Notebook, 1993-


Oxford Art Online - [By Subscription] . . . . . Art Term Glossaries - Mulitple References . . . . . Glossary - 'Artist's on Art' / Dore Ashton . . . . . Dimensions - (Forms, Contexts, Perspectives) . . . . . Modes


Sacra conversazione


St. Ives Painters



School of Paris

Scientific Curiosity [Gottlieb, Carla. Beyond Modern Art. New York: E.P. Dutton. 1976]

Scottish Colourists



Section d'Or

Sélection - "An avant-garde art shop and exhibition gallery opened in Brussels by A. De Ridder and P. G. Van Hecke in 1920 and operative until 1931. Their bulletin, also named S&eactue;lection, developed into the most important avant-garde art magazine of Belgium and the last 12 numbers, between 1928 and 1931, took the form of monographs. From 1927 to 1931 most of the leading Belgian Expressionists, including De Smet, Van den Berche and Tytgat, were under contract to submit half their output to S&eactue;lection.[Osborne, Harold, editor. The Oxford C ompanion to Twentieth-Century Art. Oxford University Press. 1988.]


Semantic Art


Education in Sensibility [Gottlieb, Carla. Beyond Modern Art. New York: E.P. Dutton. 1976]


Serial Art

Group of Seven

Seven and Five Society

Seven Worthies of the Bamboo Grove - "Educated men of the third century A.D. who rejected society and all its rules and conventions, finding personal freedom in self-expression, wine, and unspoiled nature. It was believed that the seven men --Ji Kang, Liu Ling, Ruan Qi, Ruan Xiao, Shan Tao, Wang Rong, and Xiang Xiu --regularly met in a bamboo grove to drink wine and discuss lieterature."[Three Thousand Years of Chinese Painting. Yale University and Foreign Language Press. 1997]

Severe Style - "A term applied to the style characteristic of much Greek sculpture in the period c.480 BC-c.450 BC, transitional between the Archaic and the Classical periods. Winckelmann had used the term 'severe' of work of the time before Phidias, but the term 'severe style' did not come into general usage until Vagn Pousen's book Der strenge Stil of 1937. The characteristics of the severe style include simplicity and severity of form, grandeur and elevation of spirit, and an increase in charcterization compared with the Archaic period. . . . "[Osborne, Harold, editor. The Oxford C ompanion to Twentieth-Century Art. Oxford University Press. 1988.]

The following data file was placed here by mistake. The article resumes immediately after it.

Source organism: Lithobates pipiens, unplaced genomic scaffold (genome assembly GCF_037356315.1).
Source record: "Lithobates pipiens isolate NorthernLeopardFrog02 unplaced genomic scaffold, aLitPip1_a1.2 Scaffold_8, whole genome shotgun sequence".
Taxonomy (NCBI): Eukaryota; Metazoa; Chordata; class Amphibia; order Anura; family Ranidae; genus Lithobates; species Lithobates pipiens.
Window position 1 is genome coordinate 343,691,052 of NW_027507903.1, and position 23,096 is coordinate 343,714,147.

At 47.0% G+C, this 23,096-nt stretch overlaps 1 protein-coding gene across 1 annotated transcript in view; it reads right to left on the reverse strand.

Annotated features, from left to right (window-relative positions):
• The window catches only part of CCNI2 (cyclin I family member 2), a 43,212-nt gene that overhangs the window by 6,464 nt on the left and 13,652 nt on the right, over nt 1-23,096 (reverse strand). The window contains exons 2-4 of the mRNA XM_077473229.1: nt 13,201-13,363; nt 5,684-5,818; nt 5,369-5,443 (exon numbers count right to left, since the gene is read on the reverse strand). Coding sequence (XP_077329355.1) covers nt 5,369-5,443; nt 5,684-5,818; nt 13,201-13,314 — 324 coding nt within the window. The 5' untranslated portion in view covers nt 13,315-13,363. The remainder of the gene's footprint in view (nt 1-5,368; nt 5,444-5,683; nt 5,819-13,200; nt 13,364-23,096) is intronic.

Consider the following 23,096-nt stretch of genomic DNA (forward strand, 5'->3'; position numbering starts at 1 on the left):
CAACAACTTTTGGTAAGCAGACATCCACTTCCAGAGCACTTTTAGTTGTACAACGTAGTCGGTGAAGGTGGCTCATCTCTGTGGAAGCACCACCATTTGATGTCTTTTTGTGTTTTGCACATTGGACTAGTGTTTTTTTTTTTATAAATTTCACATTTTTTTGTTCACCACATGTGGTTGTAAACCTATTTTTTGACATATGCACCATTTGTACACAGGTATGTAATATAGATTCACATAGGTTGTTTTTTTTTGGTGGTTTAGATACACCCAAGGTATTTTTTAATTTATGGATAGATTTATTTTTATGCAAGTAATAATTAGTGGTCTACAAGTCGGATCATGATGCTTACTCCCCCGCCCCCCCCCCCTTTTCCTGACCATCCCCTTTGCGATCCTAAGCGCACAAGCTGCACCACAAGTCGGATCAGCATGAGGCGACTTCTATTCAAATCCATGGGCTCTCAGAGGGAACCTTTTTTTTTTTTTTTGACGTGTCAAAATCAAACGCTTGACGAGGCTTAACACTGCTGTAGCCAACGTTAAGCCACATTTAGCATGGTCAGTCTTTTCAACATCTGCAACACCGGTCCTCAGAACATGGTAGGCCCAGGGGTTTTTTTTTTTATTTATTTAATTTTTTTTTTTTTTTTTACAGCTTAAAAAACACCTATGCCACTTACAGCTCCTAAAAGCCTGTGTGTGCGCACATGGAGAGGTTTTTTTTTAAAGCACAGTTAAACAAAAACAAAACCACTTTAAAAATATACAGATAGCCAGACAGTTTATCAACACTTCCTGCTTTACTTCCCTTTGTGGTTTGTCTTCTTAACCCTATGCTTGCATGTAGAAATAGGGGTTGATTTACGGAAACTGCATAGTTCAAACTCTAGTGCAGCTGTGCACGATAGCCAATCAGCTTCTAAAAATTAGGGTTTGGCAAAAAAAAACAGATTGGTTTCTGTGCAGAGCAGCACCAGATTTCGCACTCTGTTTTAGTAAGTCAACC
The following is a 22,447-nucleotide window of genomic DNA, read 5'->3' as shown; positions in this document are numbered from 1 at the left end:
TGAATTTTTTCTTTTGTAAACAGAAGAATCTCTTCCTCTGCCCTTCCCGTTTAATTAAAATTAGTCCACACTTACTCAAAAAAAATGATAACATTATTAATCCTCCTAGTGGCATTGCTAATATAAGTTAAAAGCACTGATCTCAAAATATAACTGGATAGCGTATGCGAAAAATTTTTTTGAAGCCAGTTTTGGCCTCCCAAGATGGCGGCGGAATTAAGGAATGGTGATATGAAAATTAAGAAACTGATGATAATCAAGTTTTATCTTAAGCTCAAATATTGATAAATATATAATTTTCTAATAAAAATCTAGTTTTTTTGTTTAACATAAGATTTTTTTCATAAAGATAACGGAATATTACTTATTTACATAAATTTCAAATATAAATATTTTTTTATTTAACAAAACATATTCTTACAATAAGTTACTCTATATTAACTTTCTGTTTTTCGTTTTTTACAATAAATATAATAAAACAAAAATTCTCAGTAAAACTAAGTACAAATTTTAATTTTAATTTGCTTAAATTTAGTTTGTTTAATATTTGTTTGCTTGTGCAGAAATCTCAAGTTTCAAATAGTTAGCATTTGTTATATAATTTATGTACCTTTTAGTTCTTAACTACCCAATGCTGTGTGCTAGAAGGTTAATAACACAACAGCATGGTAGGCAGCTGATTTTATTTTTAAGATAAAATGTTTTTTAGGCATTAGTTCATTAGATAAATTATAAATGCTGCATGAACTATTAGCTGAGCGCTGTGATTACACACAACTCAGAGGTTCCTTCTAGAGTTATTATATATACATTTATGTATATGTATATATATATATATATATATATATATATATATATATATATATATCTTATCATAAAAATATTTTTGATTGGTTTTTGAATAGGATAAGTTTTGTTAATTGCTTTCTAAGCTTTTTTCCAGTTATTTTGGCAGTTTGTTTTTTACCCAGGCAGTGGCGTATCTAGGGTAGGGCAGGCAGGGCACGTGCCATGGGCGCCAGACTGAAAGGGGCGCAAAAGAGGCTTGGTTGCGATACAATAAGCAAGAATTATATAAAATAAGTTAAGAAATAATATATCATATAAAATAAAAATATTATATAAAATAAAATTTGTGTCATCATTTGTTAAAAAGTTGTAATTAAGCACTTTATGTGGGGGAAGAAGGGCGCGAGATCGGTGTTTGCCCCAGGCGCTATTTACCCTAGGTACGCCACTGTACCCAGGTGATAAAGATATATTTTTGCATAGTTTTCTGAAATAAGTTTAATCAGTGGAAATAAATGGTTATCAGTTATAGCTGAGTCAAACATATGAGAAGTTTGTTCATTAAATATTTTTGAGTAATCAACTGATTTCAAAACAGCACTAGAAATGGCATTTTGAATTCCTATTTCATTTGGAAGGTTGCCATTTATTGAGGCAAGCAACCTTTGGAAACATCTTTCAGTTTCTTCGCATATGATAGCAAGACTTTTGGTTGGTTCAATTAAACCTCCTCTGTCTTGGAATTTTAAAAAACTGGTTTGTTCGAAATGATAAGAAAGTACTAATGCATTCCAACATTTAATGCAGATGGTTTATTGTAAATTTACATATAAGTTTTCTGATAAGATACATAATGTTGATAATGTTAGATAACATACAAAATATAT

Sezessionstil [See Art Nouveau]



Significant form


Simultanism [Simultanisme]



Six Masters of the Early Qing

Six Principles of Xie He - "The principles of painting set forth by the art critic Xie He [active ca. 500?] concerning the "spirit consonance" of painted forms, brushwork, shape, color, composition, and copying as a means of training."[Three Thousand Years of Chinese Painting. Yale University and Foreign Language Press. 1997]



Socialist Realism

Social Realism

Sociedad Pro-Arte Moderna [Spam]

Société Anonyme, Inc [or A Museum of Modern Art]

Society of Artists

Society of Independent Artists

The Society of Sculptors and Associates

Soft Art

Soft Sculpture, Anti-Form, Solidified Shadow [Gottlieb, Carla. Beyond Modern Art. New York: E.P. Dutton. 1976]

Sotto in su

The Use of Sound [Gottlieb, Carla. Beyond Modern Art. New York: E.P. Dutton. 1976]

Spanish Realists

Spazialismo [or Spatialism]

Spectacle as an Article of mass Consumption

De Sphinx



Stained Glass





De Stijl

Stile Liberty [See Art Nouveau]

Stipple Engraving